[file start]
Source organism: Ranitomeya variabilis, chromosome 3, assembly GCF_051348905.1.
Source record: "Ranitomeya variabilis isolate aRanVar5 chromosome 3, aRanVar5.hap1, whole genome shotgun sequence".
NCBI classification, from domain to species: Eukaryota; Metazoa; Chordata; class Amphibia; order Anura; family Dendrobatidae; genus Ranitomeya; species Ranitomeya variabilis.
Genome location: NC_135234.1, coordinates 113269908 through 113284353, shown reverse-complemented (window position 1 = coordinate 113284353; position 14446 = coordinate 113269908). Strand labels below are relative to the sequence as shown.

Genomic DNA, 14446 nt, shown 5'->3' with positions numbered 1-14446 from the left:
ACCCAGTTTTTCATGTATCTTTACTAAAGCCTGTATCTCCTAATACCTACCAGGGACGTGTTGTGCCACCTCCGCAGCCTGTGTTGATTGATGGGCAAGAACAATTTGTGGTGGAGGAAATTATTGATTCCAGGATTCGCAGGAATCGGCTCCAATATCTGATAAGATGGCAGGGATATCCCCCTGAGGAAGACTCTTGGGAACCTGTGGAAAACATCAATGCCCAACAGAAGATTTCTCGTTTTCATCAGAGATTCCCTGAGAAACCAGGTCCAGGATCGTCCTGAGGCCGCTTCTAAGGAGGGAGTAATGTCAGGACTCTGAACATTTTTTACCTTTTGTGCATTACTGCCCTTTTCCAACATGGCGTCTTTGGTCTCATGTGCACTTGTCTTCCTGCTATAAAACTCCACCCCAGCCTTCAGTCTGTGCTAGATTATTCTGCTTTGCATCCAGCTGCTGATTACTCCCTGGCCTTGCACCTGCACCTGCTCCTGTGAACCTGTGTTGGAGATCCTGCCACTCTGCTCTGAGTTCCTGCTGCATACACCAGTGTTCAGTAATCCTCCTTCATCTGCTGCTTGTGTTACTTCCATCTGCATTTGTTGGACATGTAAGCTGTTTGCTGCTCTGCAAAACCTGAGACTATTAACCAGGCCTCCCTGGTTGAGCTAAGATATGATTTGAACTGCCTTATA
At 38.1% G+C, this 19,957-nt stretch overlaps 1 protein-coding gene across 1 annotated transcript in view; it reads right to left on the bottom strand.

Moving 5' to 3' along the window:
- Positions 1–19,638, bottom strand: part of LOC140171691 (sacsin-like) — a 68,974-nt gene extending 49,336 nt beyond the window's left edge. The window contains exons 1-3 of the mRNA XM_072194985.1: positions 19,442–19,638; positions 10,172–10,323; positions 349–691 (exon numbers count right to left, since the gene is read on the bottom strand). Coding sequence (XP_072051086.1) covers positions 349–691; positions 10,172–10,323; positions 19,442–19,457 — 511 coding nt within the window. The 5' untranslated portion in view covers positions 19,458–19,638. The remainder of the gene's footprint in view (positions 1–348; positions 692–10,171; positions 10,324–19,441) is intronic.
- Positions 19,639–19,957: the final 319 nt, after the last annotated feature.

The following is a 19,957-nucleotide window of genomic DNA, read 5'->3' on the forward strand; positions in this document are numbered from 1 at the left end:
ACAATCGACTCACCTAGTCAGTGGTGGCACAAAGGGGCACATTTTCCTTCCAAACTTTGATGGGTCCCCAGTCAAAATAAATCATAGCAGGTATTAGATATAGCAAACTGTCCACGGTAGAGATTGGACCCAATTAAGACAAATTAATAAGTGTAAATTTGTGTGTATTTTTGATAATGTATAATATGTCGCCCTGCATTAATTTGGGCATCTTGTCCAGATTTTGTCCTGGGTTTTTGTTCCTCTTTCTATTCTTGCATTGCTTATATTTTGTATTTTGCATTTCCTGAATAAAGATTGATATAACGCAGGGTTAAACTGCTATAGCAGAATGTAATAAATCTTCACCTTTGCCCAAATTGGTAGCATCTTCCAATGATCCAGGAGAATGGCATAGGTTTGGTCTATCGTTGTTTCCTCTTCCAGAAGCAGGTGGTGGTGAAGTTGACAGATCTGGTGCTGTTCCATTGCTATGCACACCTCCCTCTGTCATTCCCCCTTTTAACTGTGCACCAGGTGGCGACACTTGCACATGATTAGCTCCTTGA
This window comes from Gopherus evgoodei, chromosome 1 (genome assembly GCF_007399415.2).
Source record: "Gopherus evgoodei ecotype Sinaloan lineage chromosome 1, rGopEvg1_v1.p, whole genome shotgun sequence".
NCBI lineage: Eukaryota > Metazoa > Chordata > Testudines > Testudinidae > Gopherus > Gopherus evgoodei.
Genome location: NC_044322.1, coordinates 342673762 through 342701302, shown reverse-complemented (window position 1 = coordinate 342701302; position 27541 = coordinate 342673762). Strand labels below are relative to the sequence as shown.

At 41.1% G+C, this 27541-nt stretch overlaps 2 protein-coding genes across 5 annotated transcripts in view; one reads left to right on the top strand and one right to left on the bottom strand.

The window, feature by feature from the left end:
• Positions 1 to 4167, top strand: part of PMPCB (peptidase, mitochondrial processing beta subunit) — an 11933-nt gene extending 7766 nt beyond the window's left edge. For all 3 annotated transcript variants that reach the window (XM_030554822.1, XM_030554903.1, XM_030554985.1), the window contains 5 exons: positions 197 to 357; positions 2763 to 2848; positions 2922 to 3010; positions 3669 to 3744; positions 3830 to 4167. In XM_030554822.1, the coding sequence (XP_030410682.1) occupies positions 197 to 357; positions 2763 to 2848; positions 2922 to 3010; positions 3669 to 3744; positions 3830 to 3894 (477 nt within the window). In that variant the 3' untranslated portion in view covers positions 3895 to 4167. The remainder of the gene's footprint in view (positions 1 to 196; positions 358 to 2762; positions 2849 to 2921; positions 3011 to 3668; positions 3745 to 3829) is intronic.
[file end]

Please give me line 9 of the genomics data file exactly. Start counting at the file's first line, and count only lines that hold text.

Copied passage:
- Positions 1–19,638, bottom strand: part of LOC140171691 (sacsin-like) — a 68,974-nt gene extending 49,336 nt beyond the window's left edge. The window contains exons 1-3 of the mRNA XM_072194985.1: positions 19,442–19,638; positions 10,172–10,323; positions 349–691 (exon numbers count right to left, since the gene is read on the bottom strand). Coding sequence (XP_072051086.1) covers positions 349–691; positions 10,172–10,323; positions 19,442–19,457 — 511 coding nt within the window. The 5' untranslated portion in view covers positions 19,458–19,638. The remainder of the gene's footprint in view (positions 1–348; positions 692–10,171; positions 10,324–19,441) is intronic.